April 1, 2014

Horry County approves second reading of beach tent ban after public hearing

Skin cancer and eyesores on the beach were some of the arguments for or against allowing beach tents on the county’s unincorporated beaches during an Horry County public hearing Tuesday, where the council eventually approved the ban’s second reading.

Skin cancer and eyesores on the beach were some of the arguments for or against allowing beach tents on the county’s unincorporated beaches during an Horry County public hearing Tuesday, where the council eventually approved the ban’s second reading.

Council approved the second of three required readings on a year-round, canopy-style beach tent ban that would restrict anyone, including the 14 million tourists who visit the Grand Strand annually, from erecting a beach tent along the county’s beaches. The ban follows moves made by Myrtle Beach and North Myrtle Beach who have passed similar ordinances recently. The council will take it third and final vote on the issue at its April 15 meeting.

Councilman Paul Prince was the lone vote against the ban.

Horry County resident Patricia Milly spoke at the public hearing and said she knows firsthand that beach tents are beneficial.

“I know from experience that the tents are a good thing,” Milly said, adding she has battled skin cancer. “To me, it’s a shame to make all these laws on the beach. … We’ve gone so far. These tents are ridiculous.”

For several years, the county has worked on passing beach tent regulations.

Alan Sipe, a resident of Garden City Beach, said he was pleased to hear about other communities banning the tents.

“I’m glad to see that you folks are planning to do the same,” Sipe said. “They are an absolute eyesore.

“This is a case of the general public abusing the rest of us. I have the same right to enjoy that beach as much as the one with the tent does.”

Law enforcement officers and lifeguards have said the tents block their view of the beach, as well as their paths when emergencies occur on the ocean.

Police Chief Saundra Rhodes said there were 3,800 tent incidents in 2013, where police officers spent about 15 minutes on each of those incidents. She said she knows there will be some police time spent on the new rules, if it passes final reading April 15.

“I know that initially we’re going to still have to put man hours into it,” Rhodes said. “But once the public knows … then that time will be reduced.”

Last month, both Myrtle Beach and North Myrtle Beach passed ordinances banning the tents. Visitors to Myrtle Beach cannot put up the tents anywhere on the beach from Memorial Day to Labor Day. North Myrtle Beach banned the tents from May 15 to Sept. 15.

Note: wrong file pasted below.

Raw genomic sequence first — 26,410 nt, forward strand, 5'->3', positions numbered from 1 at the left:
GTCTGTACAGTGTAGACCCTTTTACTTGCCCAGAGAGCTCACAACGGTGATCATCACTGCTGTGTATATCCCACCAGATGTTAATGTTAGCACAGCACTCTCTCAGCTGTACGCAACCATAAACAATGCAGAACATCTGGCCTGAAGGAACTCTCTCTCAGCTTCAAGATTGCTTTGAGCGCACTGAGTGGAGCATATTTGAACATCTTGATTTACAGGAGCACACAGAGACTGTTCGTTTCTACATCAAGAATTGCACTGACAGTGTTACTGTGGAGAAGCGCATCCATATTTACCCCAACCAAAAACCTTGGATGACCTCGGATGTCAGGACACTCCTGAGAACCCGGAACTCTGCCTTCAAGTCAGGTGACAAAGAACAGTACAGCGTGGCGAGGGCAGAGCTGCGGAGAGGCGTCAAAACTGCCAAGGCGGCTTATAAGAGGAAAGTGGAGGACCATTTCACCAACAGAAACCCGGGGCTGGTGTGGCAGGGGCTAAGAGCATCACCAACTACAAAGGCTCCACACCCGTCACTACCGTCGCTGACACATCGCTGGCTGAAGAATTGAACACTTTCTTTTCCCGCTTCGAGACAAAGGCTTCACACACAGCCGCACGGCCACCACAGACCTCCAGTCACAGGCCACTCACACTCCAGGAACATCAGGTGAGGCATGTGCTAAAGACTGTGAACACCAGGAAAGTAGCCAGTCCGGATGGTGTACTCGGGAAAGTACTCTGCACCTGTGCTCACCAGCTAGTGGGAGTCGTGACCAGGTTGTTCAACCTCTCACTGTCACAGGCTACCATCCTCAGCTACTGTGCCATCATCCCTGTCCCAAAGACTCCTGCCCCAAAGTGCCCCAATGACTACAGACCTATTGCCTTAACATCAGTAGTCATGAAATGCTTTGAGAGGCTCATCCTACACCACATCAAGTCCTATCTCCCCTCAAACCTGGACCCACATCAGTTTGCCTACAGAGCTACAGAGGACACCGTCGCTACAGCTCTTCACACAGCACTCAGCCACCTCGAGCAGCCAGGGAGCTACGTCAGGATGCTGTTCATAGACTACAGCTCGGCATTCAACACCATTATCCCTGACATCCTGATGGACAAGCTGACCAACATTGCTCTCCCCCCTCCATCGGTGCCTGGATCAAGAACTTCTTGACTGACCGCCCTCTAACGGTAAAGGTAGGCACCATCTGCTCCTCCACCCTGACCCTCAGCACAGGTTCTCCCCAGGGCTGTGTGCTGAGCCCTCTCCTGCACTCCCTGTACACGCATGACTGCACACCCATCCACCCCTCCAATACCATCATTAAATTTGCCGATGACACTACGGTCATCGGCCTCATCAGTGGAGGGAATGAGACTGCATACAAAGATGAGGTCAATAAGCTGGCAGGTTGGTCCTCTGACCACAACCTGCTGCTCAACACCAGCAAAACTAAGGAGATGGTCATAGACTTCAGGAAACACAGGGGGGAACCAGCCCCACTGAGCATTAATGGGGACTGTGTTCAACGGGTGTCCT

The beach tent issue most recently resurfaced during a June meeting of Myrtle Beach’s Beach Advisory Committee. The Coastal Alliance, a group that represents Horry County and its cities along the Strand, was charged with trying to get all communities to pass a similar ordinance.

Sipe said tourists can still bring their tents, just not to the beach.

“Tents belong in the woods or in the campground,” Sipe said. “They don’t belong on the beach.”

Council passes first reading of film ordinance

Horry County passed the first reading of a motion picture and film ordinance for unincorporated areas of the county.

The ordinance requires three readings in order to become law, which are expected at the April 15 and May 6 meetings.

The ordinance requires filming to occur from 7 a.m. to 10 p.m. only. A full traffic and parking plan would be required. Also, residents within 300 feet of filming would be notified, which is why the county would require a 45-day notice. The notice could be waived by the county administrator depending on the size, scale and potential impact of the filming. The ordinance exempts higher-budget films, or those that have applied for state-issued incentives, from having to jump through hoops similar to what the state had already required them to do. For example, a film with more than a $1 million budget could apply to the state for incentives to film in South Carolina. This ordinance would allow those films to forego some of the basic requirements those companies already completed when applying for the state incentives.

The county has been working on the ordinance for months amid challenges some communities – namely Georgetown County and Myrtle Beach – have had related to filming of reality shows. CMT’s “Party Down South” was filmed in Murrells Inlet and “Trailer Park: Welcome to Myrtle Manor” is filmed in Myrtle Beach.

Horry administrators wanted to take an approach that prepared the county in the event someone wanted to film in its unincorporated areas. The proposed ordinance is aimed at protecting residents by requiring ample notice, filming hours and proper notification for those being impacted by the filming.

Process to dissolve Solid Waste Authority now law

Horry County Council now has a way to dissolve the Solid Waste Authority if it chooses to in the future.

In December 1990, the county created the authority to manage the county’s waste and landfill. The new law, approved Tuesday, states the dissolution of the authority may be accomplished solely through majority vote of County Council by way of three readings of an ordinance.

It also states that prior to the enactment of that ordinance, the chairman of the council shall appoint an ad hoc committee, consisting of four members of County Council and upon request from the League of Cities, three members nominated by the League of Cities.

The committee will offer a recommendation to council concerning dissolution. County officials have said there are not any current plans to dissolve the authority.

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